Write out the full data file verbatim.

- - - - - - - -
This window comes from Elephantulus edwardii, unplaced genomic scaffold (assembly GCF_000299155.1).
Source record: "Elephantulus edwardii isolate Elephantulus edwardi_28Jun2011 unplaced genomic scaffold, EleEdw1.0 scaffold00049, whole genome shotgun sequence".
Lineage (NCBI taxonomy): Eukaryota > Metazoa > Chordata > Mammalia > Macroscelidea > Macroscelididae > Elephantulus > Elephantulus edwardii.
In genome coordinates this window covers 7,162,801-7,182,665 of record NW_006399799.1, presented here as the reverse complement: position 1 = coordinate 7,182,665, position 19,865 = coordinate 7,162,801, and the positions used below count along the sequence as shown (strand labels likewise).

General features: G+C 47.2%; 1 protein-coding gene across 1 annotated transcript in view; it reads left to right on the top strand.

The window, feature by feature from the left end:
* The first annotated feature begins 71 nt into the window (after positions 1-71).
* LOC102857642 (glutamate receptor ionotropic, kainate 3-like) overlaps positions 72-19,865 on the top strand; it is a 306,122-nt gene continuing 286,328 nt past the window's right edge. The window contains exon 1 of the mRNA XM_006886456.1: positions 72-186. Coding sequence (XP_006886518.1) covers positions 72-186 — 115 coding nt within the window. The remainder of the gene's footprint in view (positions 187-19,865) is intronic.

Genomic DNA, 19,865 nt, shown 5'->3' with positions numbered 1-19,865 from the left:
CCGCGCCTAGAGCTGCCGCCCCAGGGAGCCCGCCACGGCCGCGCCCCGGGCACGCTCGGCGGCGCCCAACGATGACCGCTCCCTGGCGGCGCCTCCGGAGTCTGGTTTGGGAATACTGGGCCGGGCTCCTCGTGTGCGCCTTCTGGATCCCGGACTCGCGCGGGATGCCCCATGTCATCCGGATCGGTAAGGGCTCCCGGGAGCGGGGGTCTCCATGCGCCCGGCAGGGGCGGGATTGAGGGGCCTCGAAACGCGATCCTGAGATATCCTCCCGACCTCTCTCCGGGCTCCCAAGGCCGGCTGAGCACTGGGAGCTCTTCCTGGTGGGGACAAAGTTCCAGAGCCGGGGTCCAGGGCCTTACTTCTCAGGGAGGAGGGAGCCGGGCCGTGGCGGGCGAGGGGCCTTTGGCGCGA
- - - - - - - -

This window comes from Elephantulus edwardii, unplaced genomic scaffold (assembly GCF_000299155.1).
Source record: "Elephantulus edwardii isolate Elephantulus edwardi_28Jun2011 unplaced genomic scaffold, EleEdw1.0 scaffold00049, whole genome shotgun sequence".
Lineage (NCBI taxonomy): Eukaryota > Metazoa > Chordata > Mammalia > Macroscelidea > Macroscelididae > Elephantulus > Elephantulus edwardii.
In genome coordinates this window covers 7,162,801-7,182,665 of record NW_006399799.1, presented here as the reverse complement: position 1 = coordinate 7,182,665, position 19,865 = coordinate 7,162,801, and the positions used below count along the sequence as shown (strand labels likewise).

General features: G+C 47.2%; 1 protein-coding gene across 1 annotated transcript in view; it reads left to right on the top strand.

The window, feature by feature from the left end:
* The first annotated feature begins 71 nt into the window (after positions 1-71).
* LOC102857642 (glutamate receptor ionotropic, kainate 3-like) overlaps positions 72-19,865 on the top strand; it is a 306,122-nt gene continuing 286,328 nt past the window's right edge. The window contains exon 1 of the mRNA XM_006886456.1: positions 72-186. Coding sequence (XP_006886518.1) covers positions 72-186 — 115 coding nt within the window. The remainder of the gene's footprint in view (positions 187-19,865) is intronic.

Genomic DNA, 19,865 nt, shown 5'->3' with positions numbered 1-19,865 from the left:
CCGCGCCTAGAGCTGCCGCCCCAGGGAGCCCGCCACGGCCGCGCCCCGGGCACGCTCGGCGGCGCCCAACGATGACCGCTCCCTGGCGGCGCCTCCGGAGTCTGGTTTGGGAATACTGGGCCGGGCTCCTCGTGTGCGCCTTCTGGATCCCGGACTCGCGCGGGATGCCCCATGTCATCCGGATCGGTAAGGGCTCCCGGGAGCGGGGGTCTCCATGCGCCCGGCAGGGGCGGGATTGAGGGGCCTCGAAACGCGATCCTGAGATATCCTCCCGACCTCTCTCCGGGCTCCCAAGGCCGGCTGAGCACTGGGAGCTCTTCCTGGTGGGGACAAAGTTCCAGAGCCGGGGTCCAGGGCCTTACTTCTCAGGGAGGAGGGAGCCGGGCCGTGGCGGGCGAGGGGCCTTTGGCGCGA